The Federation of Scottish Theatre (FST) hosted their touring forum at the Edinburgh Festival theatre in April, to a mix of producers, artists and organisations involved in theatre and dance touring within Scotland and further afield. The topic of the forum was: Who should pay for touring?
Lorna Duguid, Portfolio Manager for Festivals & Touring at Creative Scotland, gave an update of spend allocated to touring over the last 3 years, which showed overall a similar spend year on year, although money allocated to dance touring had increased significantly over the period.
Currently within Creative Scotland funding there is no allocated or ring-fenced fund for touring and this was the topic of debate for the forum. It was suggested that there could be a case for doing exactly this in the future although Creative Scotland have no plans to do so at the moment. They are however listening to the sector, and exploring funding models used in Europe.
Who should pay for touring?
This question grew arms and legs as we explored it– the general feeling amongst programmers and venues was that the financial risk associated with programming more challenging work was often difficult to reconcile with board directors, against a guaranteed sell out of, for example, a tribute band. How do we approach these kind of decisions when we have the hungry mouth of a venue to feed? How do we plug the financial ‘gap’ experienced by so many artists and venues? We inevitably moved into wider territories of audience development, marketing, and even larger issues around social change, cultural shifts, the value of art and its role in education.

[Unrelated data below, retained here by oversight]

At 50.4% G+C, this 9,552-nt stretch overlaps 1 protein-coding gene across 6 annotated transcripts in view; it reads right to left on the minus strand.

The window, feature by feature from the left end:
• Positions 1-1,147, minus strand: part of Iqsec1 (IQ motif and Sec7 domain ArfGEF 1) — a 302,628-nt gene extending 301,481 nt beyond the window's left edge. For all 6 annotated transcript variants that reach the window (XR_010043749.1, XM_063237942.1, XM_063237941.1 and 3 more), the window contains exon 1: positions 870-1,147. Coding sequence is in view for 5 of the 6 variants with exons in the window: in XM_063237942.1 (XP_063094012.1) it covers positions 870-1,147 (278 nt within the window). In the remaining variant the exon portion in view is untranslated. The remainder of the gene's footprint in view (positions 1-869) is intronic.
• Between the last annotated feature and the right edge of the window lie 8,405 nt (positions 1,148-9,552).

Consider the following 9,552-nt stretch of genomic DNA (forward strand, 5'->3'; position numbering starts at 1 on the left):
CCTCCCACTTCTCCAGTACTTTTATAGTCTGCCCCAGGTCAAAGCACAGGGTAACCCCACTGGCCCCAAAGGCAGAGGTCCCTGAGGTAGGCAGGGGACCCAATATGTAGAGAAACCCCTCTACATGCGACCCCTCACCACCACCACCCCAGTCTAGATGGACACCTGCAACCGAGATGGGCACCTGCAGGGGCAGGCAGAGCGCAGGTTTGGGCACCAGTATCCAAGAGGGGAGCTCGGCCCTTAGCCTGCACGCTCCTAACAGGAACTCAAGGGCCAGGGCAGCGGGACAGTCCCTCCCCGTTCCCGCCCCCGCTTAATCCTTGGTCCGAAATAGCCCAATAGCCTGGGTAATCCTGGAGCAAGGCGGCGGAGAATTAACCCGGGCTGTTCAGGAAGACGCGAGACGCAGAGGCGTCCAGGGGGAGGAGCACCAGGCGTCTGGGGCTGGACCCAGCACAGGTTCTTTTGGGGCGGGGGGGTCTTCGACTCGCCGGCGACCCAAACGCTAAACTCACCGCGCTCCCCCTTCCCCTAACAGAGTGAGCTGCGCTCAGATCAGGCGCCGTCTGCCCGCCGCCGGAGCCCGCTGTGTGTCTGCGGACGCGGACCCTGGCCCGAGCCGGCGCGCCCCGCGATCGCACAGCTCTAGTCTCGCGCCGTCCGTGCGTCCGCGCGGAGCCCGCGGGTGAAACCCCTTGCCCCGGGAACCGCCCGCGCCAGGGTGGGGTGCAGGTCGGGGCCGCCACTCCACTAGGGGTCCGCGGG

We know that Creative Scotland cannot magically conjure additional funds to support all of the brilliant work we are turning out, and that they themselves have challenges to ensure that they represent all sectors, individuals and organisations. As a sector we have lots of creative energy and we should be using this creative force to help find additional ways to fill these gaps. I don’t know what the answer is but rather than argue the toss over who should be funding us, we have to start thinking of different models to supplement these public funds. But I think this is a long haul which includes a long-term strategy to embed the value of arts and culture into our society. And maybe a radical shift in what we understand our audiences or new potential audiences want. Clearly our young people are a different culture to older generations. They live in a different world to the one we (speaking for the 45 years + category!) grew up in, and have different expectations.
Unfortunately there are no simple answers to these questions and we must continue to listen, and respond, but also to lead the way with new ideas.
Jo McLean, CEO, The Touring Network